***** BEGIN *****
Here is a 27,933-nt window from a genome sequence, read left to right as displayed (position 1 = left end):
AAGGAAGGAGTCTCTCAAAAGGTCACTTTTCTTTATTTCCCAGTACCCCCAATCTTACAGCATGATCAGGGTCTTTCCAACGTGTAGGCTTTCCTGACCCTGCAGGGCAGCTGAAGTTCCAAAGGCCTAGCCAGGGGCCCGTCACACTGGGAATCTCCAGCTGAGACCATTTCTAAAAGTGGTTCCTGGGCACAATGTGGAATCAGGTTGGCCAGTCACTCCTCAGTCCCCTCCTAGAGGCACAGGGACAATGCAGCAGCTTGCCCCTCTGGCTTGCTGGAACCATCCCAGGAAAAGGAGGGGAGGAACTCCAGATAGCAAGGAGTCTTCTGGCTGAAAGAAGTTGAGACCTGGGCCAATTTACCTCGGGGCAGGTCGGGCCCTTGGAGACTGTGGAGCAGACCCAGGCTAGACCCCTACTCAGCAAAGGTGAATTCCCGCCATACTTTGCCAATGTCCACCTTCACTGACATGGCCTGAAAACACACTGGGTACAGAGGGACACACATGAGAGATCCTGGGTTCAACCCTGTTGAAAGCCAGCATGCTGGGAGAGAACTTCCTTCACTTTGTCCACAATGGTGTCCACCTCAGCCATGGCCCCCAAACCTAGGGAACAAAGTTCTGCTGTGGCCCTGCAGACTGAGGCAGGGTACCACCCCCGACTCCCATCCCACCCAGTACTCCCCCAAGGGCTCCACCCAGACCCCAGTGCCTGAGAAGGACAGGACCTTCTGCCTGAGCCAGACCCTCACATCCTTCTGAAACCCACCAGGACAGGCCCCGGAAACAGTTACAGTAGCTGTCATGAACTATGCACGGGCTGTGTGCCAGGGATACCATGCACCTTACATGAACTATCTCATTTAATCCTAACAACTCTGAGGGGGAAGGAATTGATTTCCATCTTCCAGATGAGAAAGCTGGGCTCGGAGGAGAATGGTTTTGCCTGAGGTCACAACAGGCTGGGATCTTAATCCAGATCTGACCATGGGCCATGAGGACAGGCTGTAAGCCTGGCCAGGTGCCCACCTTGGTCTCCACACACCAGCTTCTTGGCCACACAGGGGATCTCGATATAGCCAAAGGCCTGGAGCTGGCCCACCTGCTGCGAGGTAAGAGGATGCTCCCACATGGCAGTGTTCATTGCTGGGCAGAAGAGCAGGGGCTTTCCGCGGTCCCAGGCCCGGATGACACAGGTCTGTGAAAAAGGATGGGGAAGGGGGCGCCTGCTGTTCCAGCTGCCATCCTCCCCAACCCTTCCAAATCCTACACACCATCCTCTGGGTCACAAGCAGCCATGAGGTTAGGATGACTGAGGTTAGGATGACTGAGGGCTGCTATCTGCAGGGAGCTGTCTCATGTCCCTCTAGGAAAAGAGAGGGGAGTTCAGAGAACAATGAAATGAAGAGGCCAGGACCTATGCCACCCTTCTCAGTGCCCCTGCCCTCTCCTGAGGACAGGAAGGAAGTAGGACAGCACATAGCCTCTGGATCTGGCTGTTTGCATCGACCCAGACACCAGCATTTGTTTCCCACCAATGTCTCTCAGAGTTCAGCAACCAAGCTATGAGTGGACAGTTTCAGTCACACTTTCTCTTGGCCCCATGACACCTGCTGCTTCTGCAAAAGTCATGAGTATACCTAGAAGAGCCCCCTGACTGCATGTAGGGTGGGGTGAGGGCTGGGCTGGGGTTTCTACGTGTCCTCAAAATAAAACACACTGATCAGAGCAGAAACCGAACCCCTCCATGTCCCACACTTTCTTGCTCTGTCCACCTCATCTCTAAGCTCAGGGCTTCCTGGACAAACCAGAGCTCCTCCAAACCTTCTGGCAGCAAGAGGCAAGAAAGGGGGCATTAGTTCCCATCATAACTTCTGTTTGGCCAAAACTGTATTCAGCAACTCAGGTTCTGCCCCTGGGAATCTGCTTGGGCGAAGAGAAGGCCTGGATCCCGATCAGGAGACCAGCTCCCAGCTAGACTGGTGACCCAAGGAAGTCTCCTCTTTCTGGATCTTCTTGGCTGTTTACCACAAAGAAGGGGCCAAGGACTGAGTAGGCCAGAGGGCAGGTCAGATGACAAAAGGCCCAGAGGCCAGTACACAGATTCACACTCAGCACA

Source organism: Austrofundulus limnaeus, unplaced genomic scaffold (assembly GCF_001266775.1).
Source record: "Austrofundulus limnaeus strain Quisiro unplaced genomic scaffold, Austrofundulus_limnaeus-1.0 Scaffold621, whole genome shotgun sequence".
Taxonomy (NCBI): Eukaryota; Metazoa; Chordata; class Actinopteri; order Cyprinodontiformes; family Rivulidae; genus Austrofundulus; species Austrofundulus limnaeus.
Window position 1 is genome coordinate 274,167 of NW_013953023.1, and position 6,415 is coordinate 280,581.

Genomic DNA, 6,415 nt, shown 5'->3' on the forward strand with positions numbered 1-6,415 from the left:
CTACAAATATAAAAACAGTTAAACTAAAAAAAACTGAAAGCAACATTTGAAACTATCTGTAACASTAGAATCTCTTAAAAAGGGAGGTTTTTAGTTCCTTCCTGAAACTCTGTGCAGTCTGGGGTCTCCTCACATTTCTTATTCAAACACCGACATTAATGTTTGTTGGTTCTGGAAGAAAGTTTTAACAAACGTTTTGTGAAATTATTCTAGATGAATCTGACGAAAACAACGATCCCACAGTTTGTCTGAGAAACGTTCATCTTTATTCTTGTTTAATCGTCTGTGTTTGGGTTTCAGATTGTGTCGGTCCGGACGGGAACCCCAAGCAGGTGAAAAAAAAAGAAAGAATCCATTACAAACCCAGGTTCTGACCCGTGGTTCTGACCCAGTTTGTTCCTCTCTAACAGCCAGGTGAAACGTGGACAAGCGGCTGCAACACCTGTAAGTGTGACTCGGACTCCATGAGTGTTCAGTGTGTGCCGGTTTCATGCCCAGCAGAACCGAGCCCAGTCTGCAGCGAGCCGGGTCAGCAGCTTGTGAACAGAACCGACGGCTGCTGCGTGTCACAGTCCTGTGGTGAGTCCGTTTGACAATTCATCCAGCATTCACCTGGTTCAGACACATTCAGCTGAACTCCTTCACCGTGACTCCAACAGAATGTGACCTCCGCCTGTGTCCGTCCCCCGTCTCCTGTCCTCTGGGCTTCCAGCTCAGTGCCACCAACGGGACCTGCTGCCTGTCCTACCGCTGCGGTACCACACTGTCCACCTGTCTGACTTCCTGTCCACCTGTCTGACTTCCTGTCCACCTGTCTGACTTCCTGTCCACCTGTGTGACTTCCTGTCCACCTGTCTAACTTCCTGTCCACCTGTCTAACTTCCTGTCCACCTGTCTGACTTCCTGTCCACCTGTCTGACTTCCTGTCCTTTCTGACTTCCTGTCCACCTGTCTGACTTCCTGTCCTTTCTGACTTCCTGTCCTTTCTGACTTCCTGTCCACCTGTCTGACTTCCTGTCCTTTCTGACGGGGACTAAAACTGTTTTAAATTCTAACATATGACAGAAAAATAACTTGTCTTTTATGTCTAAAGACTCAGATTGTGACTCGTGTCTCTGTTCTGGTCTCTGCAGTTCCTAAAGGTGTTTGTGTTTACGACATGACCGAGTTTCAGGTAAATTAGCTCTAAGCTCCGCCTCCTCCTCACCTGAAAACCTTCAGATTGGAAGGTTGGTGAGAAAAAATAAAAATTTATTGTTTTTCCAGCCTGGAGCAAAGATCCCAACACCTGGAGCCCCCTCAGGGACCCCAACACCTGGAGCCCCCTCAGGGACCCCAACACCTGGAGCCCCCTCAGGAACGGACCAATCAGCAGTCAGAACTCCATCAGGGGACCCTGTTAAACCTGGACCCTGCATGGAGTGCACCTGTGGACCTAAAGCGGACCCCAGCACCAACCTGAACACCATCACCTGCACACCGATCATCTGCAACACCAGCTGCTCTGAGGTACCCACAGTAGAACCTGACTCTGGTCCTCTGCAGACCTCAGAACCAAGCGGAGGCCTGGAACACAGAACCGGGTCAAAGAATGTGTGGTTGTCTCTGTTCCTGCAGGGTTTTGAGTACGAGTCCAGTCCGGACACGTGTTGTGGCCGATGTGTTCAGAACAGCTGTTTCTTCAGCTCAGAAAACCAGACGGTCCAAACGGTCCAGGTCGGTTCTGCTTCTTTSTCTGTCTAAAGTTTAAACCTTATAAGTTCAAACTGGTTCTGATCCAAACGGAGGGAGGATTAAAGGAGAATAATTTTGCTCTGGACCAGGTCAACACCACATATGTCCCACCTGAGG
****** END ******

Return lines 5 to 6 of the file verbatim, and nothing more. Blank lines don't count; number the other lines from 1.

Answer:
Taxonomy (NCBI): Eukaryota; Metazoa; Chordata; class Actinopteri; order Cyprinodontiformes; family Rivulidae; genus Austrofundulus; species Austrofundulus limnaeus.
Window position 1 is genome coordinate 274,167 of NW_013953023.1, and position 6,415 is coordinate 280,581.